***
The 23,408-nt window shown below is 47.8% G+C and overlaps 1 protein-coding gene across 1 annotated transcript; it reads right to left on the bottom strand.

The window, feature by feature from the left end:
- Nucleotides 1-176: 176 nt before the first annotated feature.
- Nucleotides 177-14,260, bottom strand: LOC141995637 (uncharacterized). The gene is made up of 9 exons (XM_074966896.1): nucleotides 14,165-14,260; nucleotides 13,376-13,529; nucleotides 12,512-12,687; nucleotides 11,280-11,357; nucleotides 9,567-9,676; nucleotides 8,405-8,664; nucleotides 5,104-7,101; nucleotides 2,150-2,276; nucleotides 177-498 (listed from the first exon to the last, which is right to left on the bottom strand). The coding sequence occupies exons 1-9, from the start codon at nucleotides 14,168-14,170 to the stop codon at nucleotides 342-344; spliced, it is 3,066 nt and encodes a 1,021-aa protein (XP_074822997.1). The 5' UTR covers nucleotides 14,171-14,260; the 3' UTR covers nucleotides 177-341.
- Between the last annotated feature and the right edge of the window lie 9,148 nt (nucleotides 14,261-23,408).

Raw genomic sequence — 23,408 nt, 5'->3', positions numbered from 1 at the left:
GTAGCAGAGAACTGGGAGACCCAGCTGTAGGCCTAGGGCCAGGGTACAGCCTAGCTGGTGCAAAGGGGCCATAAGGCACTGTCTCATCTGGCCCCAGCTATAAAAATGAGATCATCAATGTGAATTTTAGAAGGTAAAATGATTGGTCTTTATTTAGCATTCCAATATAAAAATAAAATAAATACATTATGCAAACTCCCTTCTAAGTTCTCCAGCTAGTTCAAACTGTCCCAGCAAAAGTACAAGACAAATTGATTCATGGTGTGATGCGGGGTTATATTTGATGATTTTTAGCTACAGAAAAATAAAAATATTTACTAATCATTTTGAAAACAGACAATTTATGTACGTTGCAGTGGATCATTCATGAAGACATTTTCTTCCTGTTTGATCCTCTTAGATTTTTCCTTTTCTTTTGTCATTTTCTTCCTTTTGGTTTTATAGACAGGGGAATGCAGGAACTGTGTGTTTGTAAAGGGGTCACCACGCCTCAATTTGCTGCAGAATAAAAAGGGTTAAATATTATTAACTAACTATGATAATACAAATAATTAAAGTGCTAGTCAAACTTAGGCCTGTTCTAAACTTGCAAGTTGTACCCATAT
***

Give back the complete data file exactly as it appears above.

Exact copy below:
The 23,408-nt window shown below is 47.8% G+C and overlaps 1 protein-coding gene across 1 annotated transcript; it reads right to left on the bottom strand.

The window, feature by feature from the left end:
- Nucleotides 1-176: 176 nt before the first annotated feature.
- Nucleotides 177-14,260, bottom strand: LOC141995637 (uncharacterized). The gene is made up of 9 exons (XM_074966896.1): nucleotides 14,165-14,260; nucleotides 13,376-13,529; nucleotides 12,512-12,687; nucleotides 11,280-11,357; nucleotides 9,567-9,676; nucleotides 8,405-8,664; nucleotides 5,104-7,101; nucleotides 2,150-2,276; nucleotides 177-498 (listed from the first exon to the last, which is right to left on the bottom strand). The coding sequence occupies exons 1-9, from the start codon at nucleotides 14,168-14,170 to the stop codon at nucleotides 342-344; spliced, it is 3,066 nt and encodes a 1,021-aa protein (XP_074822997.1). The 5' UTR covers nucleotides 14,171-14,260; the 3' UTR covers nucleotides 177-341.
- Between the last annotated feature and the right edge of the window lie 9,148 nt (nucleotides 14,261-23,408).

Raw genomic sequence — 23,408 nt, 5'->3', positions numbered from 1 at the left:
GTAGCAGAGAACTGGGAGACCCAGCTGTAGGCCTAGGGCCAGGGTACAGCCTAGCTGGTGCAAAGGGGCCATAAGGCACTGTCTCATCTGGCCCCAGCTATAAAAATGAGATCATCAATGTGAATTTTAGAAGGTAAAATGATTGGTCTTTATTTAGCATTCCAATATAAAAATAAAATAAATACATTATGCAAACTCCCTTCTAAGTTCTCCAGCTAGTTCAAACTGTCCCAGCAAAAGTACAAGACAAATTGATTCATGGTGTGATGCGGGGTTATATTTGATGATTTTTAGCTACAGAAAAATAAAAATATTTACTAATCATTTTGAAAACAGACAATTTATGTACGTTGCAGTGGATCATTCATGAAGACATTTTCTTCCTGTTTGATCCTCTTAGATTTTTCCTTTTCTTTTGTCATTTTCTTCCTTTTGGTTTTATAGACAGGGGAATGCAGGAACTGTGTGTTTGTAAAGGGGTCACCACGCCTCAATTTGCTGCAGAATAAAAAGGGTTAAATATTATTAACTAACTATGATAATACAAATAATTAAAGTGCTAGTCAAACTTAGGCCTGTTCTAAACTTGCAAGTTGTACCCATAT